The Market as a Social Institution

The Market as a Social Institution


How does a sociological prospective on markets differ from an economic one?


Difference between sociological and economic perspective on markets:

(i)    Economy approach is aimed at understanding and explaining how markets work in modern capitalist economies while sociological approach is based on the phenomenon of adherence of interests of society or all people to the looking after judicious way of an individual interest. Father of economics viz. Adam Smith himself has called this phenomenon or force as “invisible hand'. He has angued that society overall benefits when individuals pursue their own self-interest in the market because it stimulates the economy and creates more wealth. Thus, sociological perspective observed markets as social institution.

(ii)    Economic perspective assumes economies/economy as a separate part of society because it has its own laws to guide. However, sociologists have attempted to develop an alternative way of studying economic institutions and processes within the larger social framework.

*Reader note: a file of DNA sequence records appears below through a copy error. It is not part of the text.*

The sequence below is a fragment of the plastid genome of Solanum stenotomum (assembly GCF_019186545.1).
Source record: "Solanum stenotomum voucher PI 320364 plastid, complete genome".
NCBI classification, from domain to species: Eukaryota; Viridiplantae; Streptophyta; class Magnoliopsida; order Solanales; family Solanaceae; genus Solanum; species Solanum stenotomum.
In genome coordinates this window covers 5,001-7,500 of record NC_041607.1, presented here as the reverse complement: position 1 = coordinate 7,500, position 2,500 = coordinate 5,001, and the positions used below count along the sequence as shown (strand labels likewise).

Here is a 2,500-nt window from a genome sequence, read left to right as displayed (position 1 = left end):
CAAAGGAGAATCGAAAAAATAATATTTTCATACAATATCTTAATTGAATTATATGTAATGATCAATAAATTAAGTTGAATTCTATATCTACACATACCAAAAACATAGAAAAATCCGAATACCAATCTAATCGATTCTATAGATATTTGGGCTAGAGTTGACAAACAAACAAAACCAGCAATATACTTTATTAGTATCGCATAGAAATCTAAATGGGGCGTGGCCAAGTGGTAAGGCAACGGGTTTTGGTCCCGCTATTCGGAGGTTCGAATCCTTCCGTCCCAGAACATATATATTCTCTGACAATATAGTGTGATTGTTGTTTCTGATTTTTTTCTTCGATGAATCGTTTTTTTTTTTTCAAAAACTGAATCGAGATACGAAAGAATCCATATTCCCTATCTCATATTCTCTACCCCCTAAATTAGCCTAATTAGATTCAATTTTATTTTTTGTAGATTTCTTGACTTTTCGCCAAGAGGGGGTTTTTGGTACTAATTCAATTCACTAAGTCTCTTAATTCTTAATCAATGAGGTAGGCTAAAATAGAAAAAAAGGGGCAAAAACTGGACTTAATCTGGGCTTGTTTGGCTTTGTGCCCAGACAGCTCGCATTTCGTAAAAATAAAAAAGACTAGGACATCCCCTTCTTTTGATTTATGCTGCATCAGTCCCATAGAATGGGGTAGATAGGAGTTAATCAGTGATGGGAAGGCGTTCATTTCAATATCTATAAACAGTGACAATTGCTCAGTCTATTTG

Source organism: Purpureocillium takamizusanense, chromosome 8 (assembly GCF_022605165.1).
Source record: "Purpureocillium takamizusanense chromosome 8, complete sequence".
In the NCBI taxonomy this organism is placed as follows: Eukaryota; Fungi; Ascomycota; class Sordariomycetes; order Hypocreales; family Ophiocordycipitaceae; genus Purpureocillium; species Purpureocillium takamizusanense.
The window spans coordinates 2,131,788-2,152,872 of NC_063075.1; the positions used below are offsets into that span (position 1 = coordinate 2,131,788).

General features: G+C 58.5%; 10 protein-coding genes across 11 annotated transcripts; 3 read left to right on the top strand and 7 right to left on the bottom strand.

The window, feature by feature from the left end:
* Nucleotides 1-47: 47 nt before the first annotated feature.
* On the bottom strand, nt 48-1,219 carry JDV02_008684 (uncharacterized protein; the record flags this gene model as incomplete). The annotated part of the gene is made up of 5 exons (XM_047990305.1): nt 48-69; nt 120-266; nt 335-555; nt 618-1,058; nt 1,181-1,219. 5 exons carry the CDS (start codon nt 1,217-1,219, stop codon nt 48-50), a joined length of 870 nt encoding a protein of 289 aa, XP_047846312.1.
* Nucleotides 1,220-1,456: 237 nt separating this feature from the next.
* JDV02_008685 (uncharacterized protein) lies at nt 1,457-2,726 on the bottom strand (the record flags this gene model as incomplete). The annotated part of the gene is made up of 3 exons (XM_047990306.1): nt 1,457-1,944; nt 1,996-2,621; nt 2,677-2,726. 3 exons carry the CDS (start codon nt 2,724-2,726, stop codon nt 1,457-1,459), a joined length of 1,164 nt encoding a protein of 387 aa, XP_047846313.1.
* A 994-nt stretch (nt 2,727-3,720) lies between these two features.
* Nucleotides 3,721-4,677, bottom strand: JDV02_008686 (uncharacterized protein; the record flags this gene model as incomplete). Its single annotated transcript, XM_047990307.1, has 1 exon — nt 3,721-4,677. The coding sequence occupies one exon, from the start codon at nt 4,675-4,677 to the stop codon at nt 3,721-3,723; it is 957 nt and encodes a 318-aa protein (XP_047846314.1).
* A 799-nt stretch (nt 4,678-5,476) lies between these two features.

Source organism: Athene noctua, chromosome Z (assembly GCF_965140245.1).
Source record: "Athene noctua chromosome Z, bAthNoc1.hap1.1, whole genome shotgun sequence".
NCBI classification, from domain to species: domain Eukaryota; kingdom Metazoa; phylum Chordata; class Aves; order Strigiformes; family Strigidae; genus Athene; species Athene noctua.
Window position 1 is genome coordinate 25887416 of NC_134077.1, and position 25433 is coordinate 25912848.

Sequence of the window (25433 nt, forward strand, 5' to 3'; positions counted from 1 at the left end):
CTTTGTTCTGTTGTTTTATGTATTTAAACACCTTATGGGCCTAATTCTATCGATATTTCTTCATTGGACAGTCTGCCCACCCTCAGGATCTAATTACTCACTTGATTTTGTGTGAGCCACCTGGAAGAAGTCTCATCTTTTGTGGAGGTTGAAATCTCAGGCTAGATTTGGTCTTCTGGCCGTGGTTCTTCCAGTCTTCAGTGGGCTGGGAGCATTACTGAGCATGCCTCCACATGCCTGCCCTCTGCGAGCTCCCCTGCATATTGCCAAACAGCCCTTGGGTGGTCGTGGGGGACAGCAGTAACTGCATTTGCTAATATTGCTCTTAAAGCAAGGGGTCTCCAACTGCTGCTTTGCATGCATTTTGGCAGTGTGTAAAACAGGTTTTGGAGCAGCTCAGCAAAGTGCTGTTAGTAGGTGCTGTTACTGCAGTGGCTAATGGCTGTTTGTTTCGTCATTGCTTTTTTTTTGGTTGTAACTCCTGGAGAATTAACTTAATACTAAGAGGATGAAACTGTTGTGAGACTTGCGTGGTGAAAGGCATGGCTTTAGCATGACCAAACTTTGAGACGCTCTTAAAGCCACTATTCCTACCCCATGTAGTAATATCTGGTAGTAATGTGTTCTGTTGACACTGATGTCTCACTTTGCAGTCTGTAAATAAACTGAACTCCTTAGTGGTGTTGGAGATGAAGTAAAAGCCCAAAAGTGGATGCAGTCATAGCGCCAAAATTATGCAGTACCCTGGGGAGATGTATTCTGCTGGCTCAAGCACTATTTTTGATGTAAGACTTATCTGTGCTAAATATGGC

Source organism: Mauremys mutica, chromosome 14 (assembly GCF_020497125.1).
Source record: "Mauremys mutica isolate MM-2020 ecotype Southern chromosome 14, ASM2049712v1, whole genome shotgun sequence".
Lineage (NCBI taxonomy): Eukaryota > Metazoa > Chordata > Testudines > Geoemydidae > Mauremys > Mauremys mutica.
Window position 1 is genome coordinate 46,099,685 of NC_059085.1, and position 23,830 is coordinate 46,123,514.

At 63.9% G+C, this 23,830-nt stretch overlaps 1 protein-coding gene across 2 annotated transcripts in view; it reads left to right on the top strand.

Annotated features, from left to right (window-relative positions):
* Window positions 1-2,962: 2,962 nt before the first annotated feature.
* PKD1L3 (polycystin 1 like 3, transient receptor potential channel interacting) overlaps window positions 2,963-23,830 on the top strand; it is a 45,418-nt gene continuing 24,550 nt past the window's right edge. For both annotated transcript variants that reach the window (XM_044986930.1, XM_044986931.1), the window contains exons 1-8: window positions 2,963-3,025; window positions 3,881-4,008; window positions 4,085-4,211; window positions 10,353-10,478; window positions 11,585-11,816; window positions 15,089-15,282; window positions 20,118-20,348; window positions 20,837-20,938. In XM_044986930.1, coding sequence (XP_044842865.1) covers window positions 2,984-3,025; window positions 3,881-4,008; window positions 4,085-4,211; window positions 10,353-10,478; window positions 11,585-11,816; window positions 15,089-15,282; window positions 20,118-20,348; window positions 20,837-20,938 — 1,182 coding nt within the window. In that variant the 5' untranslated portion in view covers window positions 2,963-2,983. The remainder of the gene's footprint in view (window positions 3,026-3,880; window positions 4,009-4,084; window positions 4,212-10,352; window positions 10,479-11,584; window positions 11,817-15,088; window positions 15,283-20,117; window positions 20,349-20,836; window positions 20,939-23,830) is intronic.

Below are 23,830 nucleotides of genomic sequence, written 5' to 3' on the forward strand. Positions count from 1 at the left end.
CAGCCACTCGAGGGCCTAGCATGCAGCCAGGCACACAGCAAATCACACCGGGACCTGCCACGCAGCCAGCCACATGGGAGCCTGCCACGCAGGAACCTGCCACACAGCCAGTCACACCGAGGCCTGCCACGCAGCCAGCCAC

(iii) Economic prospects do study upon individual buyers and sellers and supports economic philosophy or laissez-faire (i.e. noninterference of government in private enterprises) or free market while sociologists view markets specific cultural formation of social institutions. According to them, markets are often controlled by particular social groups or classes and they have specific connections to other institutions, social processes and structures. They say economies composing markets are socially embedded.

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